But what I said, and the key to this all was, and I don't know where this inspiration came from, but I said, if I'm going to do this, what I have to do first is I have to have a very clear mind when I do this. So I stopped whatever I was doing that you can probably imagine, you know chemical things. I'm going to stop anything that would alter my judgment or my reason. And I'm just going to sit here as long as it takes and I'm going to read the Qur'an. And I was determined to do this. And really, subhanAllah what's amazing is...... so. well he was introduced to Islam and he became Muslim because of this conversation, I feel like what introduced me to Islam was literally the Qur'an. And of course in English, I couldn't read Arabic, didn't understand anything. So it was the Yusuf Ali English version of the Qur'an.
As I started reading it cover to cover, because you have to understand to the Bible, no one reads it cover to cover, they just quote certain verses and they give all kinds of pop psychology from Oprah Winfrey, and this person and whatever. So nobody ever is just reading the Bible, like they do the Qur'an. So I said, you know, I definitely, but it's subhanAllah for in the first Surat al-Fatiha, Surat al-Baqarah and Surat Aal Imran I mean, as I was going through it, I felt like I was going to fall on the floor just from... I said, all of the things that I found in the Bible that I knew were not true, it's like here's the Quran coming and correcting it and even explaining more than I could have ever imagined would be in a book was in that book.
It was as if Allah subhanahu wa ta'ala, as if God was reading my thoughts and telling me, okay, you've been thinking all this, okay, I'm going to give you the answers right here. Here's all the answers you've been searching for, here you go, 1, 2, 3. And, subhanAllah, I remember, for about a week, I didn't do anything else. I didn't go to work, I didn't go to school, all I did was just read the Qur'an. And by the end of that time, I mean, I just said, this has to be the truth. I mean, there is no human being could write a book like this. It's impossible. No, no person could have ever come up with this. It has to be from God. It's too comprehensive, it's too amazing. It speaks directly to your heart in a way that nothing else does, nothing else could, you know.
After I had pretty much, I mean, in my heart, I knew that I was going to become Muslim. But I said, I have to do my due diligence. I don't want to just have this be an emotional reaction, because I was very emotional. And I was like, I don't want this just to be an emotional reaction. So I need to make sure I understand what I'm doing. And so I went and I talked to the person that he talked to. But I was already much further along than the process than he was. So I wasn't going there for him to convince me because I already was convinced. It was just a case of what about this, and what about that? And I just had a lot of questions. So I heard this, and is this true and whatever. So it wasn't like till four in the morning. I mean, there was a series, he already knew my brother. So by the end of that I knew that I had become Muslim. And it's a process. I mean, it's almost like you can see your ultimate destination at that point, but you're not there yet. You still have a lot of work to do; it's a process you have to go through. But that was the point where I realized, yeah, I'm going to be Muslim. And this is the right religion. And it was through that experience.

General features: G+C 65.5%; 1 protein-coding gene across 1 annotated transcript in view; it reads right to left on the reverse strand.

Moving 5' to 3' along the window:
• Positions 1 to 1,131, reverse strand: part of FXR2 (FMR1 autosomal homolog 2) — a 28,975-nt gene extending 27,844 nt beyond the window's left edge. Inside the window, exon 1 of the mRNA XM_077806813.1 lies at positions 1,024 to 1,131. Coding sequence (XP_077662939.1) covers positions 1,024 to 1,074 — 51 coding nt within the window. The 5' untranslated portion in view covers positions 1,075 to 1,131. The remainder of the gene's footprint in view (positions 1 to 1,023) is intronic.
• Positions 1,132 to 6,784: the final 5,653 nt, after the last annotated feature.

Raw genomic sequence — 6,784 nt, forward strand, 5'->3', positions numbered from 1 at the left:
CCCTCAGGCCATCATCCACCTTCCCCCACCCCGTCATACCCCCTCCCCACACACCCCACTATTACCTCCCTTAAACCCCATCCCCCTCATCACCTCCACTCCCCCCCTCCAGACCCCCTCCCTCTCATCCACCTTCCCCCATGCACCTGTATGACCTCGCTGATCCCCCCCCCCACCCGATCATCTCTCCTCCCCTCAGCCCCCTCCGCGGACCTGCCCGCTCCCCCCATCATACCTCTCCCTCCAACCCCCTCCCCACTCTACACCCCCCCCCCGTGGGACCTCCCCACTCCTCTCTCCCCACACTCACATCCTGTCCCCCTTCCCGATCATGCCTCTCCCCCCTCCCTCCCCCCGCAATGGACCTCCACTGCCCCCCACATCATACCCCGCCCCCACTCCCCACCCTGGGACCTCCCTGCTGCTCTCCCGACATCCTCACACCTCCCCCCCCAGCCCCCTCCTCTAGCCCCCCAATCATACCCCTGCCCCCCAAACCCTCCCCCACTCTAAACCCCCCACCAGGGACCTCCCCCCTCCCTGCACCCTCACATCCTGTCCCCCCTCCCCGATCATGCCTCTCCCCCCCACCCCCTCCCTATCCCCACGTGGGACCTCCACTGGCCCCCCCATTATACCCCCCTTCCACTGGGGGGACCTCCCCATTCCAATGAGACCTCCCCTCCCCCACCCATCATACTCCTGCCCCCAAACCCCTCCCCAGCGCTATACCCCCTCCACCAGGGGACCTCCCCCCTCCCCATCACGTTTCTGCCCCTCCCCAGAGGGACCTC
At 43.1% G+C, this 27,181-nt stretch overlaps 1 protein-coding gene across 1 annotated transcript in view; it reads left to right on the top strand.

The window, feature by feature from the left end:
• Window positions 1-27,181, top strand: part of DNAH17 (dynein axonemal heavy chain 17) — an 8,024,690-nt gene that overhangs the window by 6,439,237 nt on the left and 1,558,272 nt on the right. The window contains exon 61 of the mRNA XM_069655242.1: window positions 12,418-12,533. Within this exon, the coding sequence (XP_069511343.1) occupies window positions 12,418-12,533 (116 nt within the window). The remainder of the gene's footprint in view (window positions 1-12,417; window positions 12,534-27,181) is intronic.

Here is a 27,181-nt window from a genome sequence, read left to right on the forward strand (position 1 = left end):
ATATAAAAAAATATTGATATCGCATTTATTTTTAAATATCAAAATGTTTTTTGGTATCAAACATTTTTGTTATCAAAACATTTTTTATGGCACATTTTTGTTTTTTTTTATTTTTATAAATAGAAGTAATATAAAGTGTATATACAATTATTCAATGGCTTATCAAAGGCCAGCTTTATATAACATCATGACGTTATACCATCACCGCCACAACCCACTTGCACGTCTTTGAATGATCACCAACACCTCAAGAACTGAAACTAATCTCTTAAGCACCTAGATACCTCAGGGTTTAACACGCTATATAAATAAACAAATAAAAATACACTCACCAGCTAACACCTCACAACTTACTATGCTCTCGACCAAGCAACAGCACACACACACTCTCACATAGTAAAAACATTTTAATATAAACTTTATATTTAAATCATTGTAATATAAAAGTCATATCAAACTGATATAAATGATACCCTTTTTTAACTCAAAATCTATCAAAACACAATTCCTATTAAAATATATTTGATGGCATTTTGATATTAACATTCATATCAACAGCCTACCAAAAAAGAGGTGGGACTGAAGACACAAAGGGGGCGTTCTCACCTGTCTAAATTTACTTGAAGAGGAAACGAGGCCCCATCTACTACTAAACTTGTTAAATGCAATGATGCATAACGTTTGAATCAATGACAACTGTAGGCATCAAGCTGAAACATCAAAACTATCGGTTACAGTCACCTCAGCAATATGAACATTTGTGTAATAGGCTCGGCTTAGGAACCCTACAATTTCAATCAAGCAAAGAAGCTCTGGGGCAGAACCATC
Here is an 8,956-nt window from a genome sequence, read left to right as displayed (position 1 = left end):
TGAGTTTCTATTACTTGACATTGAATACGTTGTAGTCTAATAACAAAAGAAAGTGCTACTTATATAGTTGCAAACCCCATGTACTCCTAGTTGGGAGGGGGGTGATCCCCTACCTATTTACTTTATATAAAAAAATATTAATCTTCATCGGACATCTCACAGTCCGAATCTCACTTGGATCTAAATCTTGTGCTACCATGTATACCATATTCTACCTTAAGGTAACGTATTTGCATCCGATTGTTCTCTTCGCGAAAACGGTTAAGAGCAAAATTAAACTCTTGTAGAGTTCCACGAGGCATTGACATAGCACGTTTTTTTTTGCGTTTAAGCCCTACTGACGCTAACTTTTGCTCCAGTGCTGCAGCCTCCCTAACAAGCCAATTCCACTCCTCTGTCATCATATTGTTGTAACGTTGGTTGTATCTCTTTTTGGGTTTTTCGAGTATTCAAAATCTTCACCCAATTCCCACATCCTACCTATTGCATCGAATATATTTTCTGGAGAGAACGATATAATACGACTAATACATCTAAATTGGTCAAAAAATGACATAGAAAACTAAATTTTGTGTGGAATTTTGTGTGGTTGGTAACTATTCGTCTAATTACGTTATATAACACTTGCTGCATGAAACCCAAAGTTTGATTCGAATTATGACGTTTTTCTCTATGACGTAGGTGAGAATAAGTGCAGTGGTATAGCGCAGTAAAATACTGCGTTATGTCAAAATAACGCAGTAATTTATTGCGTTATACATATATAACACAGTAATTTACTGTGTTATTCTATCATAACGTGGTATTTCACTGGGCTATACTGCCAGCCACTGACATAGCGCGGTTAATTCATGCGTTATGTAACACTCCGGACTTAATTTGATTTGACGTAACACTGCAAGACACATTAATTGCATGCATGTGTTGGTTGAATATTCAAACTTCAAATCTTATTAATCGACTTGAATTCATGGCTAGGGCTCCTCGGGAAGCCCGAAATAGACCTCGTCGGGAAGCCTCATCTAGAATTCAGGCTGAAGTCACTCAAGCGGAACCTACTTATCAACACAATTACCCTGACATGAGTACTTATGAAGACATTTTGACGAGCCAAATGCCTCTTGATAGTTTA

And then obviously, I gave up music, same thing with him [my brother]. I just didn't, all the things, and that's what I was telling you about. Sometimes I wish that I had a recorder or I'd go back there and remember what it was like, because so many of the things that were so appealing to me before they don't appeal to me at all anymore. I work in a company where I'm around non Muslims, and I get invited all the time, oh, why don't you come with us to the bar? Why don't you go to the restaurant with us, and you know, drink, whatever. And even when I see people doing that, it just makes me sick. And I feel sorry for those people. I don't feel like it's something even if I was allowed to do, it doesn't appeal to me anymore. Playing music and going to concerts and going to clubs and all this other stuff. It just, what immediately happened was all of the fascination and appeal of those activities just like faded away. I didn't have any interest in that anymore.
I had an interest in developing a relationship with God, with learning about the religion. And I spent years and years and years reading books and learning about it, but that was the genesis of the whole thing was that experience. It's strange how, at least for me, and my brother kind of said this too, for me, when I recognize the truth, I had no choice but to follow it. I couldn't... like, right now, I mean even at that point, and I feel the same way today, even if I wanted to not follow Islam, I couldn't. I could pretend I didn't believe in it. Like if somebody said, I'm going to chop your head off unless you say you don't believe in Islam, of course, I could say that, but nowhere in my heart is that true. And in no way for any reward or any, whatever benefit, because we've suffered a lot as Muslims, you know, we have gone through a lot of difficult times.